Christopher MacNeil, Religious Freedom May Already Have Doomed Indiana’s Governor, The Good Men Project

Indiana Gov. Mike Pence is teetering on the precipice of political obliteration, and the threat to his bid for a second term as chief executive of the 21st most conservative state in the country comes from the unlikeliest of challengers—religious freedom.
A state that is a bastion of Republican conservatism and promotes itself as the “Crossroads of America” is headed toward sending its first-term governor packing, according to multiple public opinion polls that have measured a dramatic and spectacular plummet in Pence’s approval ratings since last March. Then, flanked by religious and pro-family supporters vocally opposed to LGBT protections, Pence signed religious freedom into state law and swiftly invoked a national cry of disgust from gay and civil rights groups that hold the law legalizes discrimination against LGBT people and exempts businesses, churches and government agencies from accountability and civil liability.
Within a week of signing the law—titled the Religious Freedom Restoration Act—the fallout to Indiana was fast and furious from civil libertarians and, more menacingly, from businesses threatening to pull out of the state. At the same time, Pence made the rounds in the media groping to defend religious freedom and shaming the media for presenting “the good people of Indiana” as bigoted and homophobic. Pence’s assurances that the law is not a “license to discriminate” against the LGBT community—nor a “fix” to the law he was forced later to sign and which critics maintain isn’t a fix—seem not to convince the state’s electorate.
Riding high in January and February amid lofty approval ratings between 62 percent and 66 percent in two polls, Pence took a staggering hit in the week after enacting religious freedom into law. A poll conducted by the Republican firm Bellwether Research for Howey Politics Indiana put Pence’s approval rating at 45 percent while just as many, 46 percent, disapproved. Pence’s favorability rating, like his approval mark, came in upside-down as well: 35 percent of voters viewed him favorably but another 38 percent saw him unfavorably.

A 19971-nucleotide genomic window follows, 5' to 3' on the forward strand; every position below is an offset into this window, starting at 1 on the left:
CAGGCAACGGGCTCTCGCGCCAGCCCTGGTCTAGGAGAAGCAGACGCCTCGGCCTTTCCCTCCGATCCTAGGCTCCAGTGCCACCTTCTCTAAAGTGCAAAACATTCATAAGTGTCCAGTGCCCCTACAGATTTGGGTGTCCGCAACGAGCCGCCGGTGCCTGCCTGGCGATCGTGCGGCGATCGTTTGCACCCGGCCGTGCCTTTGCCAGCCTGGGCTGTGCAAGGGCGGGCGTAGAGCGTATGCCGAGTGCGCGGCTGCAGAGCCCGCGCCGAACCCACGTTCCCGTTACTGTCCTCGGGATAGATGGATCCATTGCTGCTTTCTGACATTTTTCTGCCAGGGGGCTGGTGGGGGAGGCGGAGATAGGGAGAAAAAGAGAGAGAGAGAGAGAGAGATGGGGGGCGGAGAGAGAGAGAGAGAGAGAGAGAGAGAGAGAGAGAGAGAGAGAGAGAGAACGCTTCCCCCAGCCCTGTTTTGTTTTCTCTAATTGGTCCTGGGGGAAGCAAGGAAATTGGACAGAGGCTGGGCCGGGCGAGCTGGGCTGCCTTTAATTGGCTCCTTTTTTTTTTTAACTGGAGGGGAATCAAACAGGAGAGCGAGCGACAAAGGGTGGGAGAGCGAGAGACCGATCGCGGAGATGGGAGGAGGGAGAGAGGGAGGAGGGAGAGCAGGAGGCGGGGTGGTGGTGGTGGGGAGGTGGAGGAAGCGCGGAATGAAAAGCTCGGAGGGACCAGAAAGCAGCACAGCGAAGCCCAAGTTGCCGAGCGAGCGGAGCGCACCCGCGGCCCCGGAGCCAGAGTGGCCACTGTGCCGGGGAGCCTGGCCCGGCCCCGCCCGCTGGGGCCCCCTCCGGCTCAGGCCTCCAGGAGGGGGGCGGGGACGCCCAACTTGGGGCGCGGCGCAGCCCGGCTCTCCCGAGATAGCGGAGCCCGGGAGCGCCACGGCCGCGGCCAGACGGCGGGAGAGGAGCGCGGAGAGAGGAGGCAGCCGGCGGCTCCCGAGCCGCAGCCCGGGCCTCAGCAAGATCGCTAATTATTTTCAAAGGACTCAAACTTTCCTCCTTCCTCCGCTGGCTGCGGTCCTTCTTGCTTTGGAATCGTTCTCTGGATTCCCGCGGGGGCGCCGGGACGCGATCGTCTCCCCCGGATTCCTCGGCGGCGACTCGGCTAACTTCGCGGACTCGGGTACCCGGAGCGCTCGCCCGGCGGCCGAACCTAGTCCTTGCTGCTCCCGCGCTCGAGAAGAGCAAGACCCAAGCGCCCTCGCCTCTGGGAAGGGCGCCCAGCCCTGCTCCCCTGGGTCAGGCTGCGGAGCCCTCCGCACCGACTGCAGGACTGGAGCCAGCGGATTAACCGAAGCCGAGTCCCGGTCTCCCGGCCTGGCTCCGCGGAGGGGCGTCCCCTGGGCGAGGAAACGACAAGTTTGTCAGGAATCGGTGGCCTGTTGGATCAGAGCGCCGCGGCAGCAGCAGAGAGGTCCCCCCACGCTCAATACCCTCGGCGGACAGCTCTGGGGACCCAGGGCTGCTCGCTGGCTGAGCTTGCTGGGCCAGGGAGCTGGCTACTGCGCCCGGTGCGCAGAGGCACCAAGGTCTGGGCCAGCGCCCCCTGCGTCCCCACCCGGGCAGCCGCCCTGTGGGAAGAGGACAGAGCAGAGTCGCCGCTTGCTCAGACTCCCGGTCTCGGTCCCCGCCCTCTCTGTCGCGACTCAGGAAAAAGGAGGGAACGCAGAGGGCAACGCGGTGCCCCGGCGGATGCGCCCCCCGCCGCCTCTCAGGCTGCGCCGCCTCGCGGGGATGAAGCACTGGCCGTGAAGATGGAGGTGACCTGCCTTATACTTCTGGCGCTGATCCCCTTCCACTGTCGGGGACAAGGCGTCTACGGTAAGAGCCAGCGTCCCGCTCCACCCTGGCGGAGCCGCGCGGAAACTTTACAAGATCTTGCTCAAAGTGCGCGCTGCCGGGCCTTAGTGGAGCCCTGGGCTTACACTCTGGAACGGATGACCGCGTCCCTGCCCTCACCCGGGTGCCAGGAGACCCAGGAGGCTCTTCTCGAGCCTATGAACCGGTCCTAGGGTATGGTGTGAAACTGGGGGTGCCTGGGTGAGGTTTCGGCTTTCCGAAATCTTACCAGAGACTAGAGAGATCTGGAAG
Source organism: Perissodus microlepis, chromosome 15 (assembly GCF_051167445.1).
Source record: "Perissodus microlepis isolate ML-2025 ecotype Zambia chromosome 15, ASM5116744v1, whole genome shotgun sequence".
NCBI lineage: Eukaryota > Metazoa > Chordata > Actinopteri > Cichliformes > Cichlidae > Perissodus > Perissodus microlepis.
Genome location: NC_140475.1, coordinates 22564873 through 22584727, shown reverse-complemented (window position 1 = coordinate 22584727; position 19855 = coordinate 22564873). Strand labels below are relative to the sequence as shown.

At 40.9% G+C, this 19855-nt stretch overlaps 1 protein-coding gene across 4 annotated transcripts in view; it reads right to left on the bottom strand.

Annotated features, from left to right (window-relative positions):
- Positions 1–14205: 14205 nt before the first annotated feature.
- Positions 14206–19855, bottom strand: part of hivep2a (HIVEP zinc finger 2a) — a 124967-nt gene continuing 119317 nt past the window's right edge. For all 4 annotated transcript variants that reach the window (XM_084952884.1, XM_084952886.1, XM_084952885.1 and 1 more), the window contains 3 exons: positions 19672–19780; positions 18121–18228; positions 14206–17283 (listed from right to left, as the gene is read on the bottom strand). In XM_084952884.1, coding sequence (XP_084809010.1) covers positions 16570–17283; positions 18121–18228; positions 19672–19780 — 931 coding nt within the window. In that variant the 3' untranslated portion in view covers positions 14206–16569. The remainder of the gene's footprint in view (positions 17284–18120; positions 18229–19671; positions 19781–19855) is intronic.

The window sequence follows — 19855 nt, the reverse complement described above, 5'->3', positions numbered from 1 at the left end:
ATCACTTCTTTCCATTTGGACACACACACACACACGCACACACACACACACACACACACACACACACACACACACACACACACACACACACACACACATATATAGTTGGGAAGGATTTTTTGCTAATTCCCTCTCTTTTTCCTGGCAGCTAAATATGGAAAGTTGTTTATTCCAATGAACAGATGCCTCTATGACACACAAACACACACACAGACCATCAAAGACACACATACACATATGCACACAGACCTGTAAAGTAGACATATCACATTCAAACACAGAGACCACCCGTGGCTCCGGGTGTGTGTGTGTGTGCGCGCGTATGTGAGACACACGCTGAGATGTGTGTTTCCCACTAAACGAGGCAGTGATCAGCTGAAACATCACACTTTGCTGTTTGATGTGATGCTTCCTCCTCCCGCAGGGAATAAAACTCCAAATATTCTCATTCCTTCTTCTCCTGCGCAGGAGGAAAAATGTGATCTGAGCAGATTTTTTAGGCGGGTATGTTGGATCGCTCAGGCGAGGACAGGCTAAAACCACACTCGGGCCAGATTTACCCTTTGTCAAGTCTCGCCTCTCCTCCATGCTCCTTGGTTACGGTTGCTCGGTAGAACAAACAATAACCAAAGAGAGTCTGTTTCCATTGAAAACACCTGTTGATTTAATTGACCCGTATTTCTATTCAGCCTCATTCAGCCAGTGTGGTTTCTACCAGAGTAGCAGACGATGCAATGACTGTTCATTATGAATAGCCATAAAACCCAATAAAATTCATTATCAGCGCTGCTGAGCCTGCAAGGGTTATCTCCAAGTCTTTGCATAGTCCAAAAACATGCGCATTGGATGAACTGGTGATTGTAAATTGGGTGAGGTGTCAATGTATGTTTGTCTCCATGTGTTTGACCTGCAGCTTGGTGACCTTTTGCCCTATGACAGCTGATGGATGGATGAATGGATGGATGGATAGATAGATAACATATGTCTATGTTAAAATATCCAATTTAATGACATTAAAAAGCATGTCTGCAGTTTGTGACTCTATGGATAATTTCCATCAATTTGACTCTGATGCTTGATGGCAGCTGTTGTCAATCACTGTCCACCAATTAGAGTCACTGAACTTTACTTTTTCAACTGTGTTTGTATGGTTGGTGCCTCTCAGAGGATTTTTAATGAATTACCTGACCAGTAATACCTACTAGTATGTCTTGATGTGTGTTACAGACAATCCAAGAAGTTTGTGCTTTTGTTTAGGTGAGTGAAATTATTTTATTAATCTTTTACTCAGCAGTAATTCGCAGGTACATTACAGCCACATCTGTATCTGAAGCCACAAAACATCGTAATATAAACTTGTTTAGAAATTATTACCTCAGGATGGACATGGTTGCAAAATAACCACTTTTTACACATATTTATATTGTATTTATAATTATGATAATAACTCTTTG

Howey Polit­ics ed­it­or Bri­an Howey framed Pence’s tumble as “sig­ni­fic­ant, if not his­tor­ic” and added,
“In the 20 years that HPI has been pub­lish­ing …an In­di­ana gov­ernor has nev­er ex­per­i­enced this kind of sur­vey de­cline in this short time frame.”
Pence has since languished in the anemic approval and favorability ratings that supporters and opponents on both sides of the political aisle in the Indiana Statehouse concede threaten his bid for re-election. After retreating into a low public profile for months, Pence reemerged in late October in a non-story that he is “mulling” how to reconcile conservatives and equality advocates to religious freedom as Indiana law.
The Howey poll leaves little room to argue that religious freedom as law of Indiana land is to blame for Pence’s stunning political decline. Fully one-half of respondants said the con­tro­versy would neg­at­ively im­pact In­di­ana’s eco­nomy, and 59 percent said they thought the bill was un­ne­ces­sary. A ma­jor­ity, 54 percent, said they would sup­port adding leg­al pro­tec­tions against dis­crim­in­a­tion based on gender and sexu­al ori­ent­a­tion.